Your Library Staff at Home – A (Nostalgic) Walk to the Mailbox

I got actual mail, not a bill or political ad, twice last week! Both the sweet card from a dear friend on the West Coast and a postcard from a nearby friend lifted my spirits in a way that our texts to one another never do. Don’t get me wrong-technology is great, but even now, when we can facetime, houseparty and zoom with our loved ones, sending a handwritten something shows someone selected that card, blank or otherwise, for you. Words were considered, the address was double-checked. It’s thoughtful, traditional, nostalgic.

When I was little, because she loved to send cards, herself, my Mom took me to the old Bedford, Ohio post office all the time. Imagine a historic building, smelling of soap and paper (not unlike a library), with it’s high wood counters and walls of brass public boxes filled with secrets covered by stamps. It’s easy to see how I fell in love. As an adult, I have used my post office as much as possible. I am reluctant to pay bills online; I want an excuse to use the John Lennon stamp or the Love stamp, to make the walk to the mailbox.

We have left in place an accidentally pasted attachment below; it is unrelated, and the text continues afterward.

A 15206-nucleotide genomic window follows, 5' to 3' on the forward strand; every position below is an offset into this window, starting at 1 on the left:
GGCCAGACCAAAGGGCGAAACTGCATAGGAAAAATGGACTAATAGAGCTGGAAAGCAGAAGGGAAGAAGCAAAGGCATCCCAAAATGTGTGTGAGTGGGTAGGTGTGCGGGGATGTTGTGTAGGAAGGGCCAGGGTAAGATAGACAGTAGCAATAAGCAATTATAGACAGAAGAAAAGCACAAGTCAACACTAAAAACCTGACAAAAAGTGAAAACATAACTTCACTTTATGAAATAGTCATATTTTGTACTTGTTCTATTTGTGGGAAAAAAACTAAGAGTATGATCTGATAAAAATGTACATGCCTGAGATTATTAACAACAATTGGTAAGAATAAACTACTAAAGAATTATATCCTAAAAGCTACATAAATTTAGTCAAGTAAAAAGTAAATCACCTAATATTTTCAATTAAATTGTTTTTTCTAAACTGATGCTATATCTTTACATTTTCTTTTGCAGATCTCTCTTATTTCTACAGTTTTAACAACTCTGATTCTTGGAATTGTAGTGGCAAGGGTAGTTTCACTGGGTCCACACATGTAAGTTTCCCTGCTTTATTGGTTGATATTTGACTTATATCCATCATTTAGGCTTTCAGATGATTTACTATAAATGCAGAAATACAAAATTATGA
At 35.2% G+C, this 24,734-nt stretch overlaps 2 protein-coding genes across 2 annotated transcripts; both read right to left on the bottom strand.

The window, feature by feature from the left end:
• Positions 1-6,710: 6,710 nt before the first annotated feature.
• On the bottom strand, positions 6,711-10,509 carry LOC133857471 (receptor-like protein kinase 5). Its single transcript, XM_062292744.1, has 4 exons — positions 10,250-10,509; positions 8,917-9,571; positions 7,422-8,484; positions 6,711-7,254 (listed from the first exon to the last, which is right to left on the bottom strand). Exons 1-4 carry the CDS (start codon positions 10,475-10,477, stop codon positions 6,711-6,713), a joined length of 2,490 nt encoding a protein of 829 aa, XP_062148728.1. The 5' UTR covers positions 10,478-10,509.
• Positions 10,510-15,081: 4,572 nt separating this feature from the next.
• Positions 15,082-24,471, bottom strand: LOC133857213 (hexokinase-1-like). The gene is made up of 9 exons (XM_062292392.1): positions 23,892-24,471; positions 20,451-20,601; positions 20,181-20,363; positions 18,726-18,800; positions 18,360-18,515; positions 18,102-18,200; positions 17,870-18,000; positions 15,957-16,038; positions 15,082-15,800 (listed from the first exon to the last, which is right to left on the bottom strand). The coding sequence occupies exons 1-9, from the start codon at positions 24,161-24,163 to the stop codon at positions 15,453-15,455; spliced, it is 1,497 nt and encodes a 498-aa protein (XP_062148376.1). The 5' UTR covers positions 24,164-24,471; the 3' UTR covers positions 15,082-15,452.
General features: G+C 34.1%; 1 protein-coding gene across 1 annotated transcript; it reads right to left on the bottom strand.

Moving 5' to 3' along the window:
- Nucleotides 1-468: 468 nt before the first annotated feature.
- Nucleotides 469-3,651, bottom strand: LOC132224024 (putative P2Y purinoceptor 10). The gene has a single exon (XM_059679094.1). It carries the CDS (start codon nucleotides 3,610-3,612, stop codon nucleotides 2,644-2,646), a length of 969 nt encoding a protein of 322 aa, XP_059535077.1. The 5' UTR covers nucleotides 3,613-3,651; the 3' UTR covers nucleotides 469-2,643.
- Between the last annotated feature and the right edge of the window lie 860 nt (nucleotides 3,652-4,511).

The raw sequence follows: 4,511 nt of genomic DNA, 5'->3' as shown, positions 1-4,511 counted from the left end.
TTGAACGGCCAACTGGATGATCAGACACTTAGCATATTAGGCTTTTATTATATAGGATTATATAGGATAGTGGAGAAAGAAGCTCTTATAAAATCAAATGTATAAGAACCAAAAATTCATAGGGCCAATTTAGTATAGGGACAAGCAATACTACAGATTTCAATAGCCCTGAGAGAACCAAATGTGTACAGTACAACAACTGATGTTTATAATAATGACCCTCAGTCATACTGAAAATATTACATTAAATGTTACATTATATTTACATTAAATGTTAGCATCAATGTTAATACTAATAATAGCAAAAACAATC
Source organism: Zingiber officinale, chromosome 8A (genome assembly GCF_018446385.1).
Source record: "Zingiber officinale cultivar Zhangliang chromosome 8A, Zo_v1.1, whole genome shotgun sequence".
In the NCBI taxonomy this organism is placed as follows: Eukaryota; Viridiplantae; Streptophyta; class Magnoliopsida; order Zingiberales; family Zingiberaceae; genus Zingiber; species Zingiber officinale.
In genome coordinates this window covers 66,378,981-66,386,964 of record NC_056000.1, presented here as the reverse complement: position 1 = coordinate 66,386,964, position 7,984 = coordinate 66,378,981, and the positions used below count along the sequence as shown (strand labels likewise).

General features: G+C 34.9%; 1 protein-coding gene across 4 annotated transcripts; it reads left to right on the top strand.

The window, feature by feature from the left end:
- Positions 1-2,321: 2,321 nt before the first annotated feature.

But now, stuck at home, and inspired by the best of friends, I’ve started to write one note or card to mail to a loved one each day. Bonus, I’ve just had to order a few new books of stamps from the U.S. Postal Service

The real bonus is supporting the Postal Service. I mean, my mail carrier has been out there there every day, showing her worth. I want to thank her. I want her to keep her job. I want my goodies from Etsy to arrive and I want to see the surprise in the box at the end of my driveway every day.

And, really, how amazing is it that the structure to deliver a hand-written note exists?  Now more than ever, we should celebrate the United States Postal Service.  The mail matters. Show some love. Send a card!

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